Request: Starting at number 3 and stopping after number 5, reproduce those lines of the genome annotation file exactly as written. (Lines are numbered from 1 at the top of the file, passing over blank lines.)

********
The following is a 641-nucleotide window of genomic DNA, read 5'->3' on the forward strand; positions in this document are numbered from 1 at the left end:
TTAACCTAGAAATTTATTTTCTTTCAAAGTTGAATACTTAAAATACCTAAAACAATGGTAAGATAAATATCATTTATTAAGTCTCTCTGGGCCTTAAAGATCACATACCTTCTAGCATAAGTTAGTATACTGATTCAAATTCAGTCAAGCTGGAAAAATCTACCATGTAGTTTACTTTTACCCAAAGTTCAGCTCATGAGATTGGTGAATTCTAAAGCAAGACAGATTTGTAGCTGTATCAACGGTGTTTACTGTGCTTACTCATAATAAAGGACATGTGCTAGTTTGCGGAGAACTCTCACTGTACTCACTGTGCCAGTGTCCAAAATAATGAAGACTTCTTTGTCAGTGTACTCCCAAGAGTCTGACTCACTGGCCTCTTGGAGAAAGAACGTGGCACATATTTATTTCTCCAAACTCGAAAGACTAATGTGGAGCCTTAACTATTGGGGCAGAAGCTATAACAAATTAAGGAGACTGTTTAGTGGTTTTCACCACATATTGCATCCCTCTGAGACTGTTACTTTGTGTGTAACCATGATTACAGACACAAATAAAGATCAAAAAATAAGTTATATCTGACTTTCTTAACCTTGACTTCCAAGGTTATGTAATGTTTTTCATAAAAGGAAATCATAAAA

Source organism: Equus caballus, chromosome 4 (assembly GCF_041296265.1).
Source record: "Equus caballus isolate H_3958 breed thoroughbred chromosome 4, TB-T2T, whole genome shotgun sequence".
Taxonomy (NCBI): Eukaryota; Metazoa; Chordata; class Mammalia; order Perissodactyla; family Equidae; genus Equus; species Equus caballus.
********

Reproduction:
Source organism: Equus caballus, chromosome 4 (assembly GCF_041296265.1).
Source record: "Equus caballus isolate H_3958 breed thoroughbred chromosome 4, TB-T2T, whole genome shotgun sequence".
Taxonomy (NCBI): Eukaryota; Metazoa; Chordata; class Mammalia; order Perissodactyla; family Equidae; genus Equus; species Equus caballus.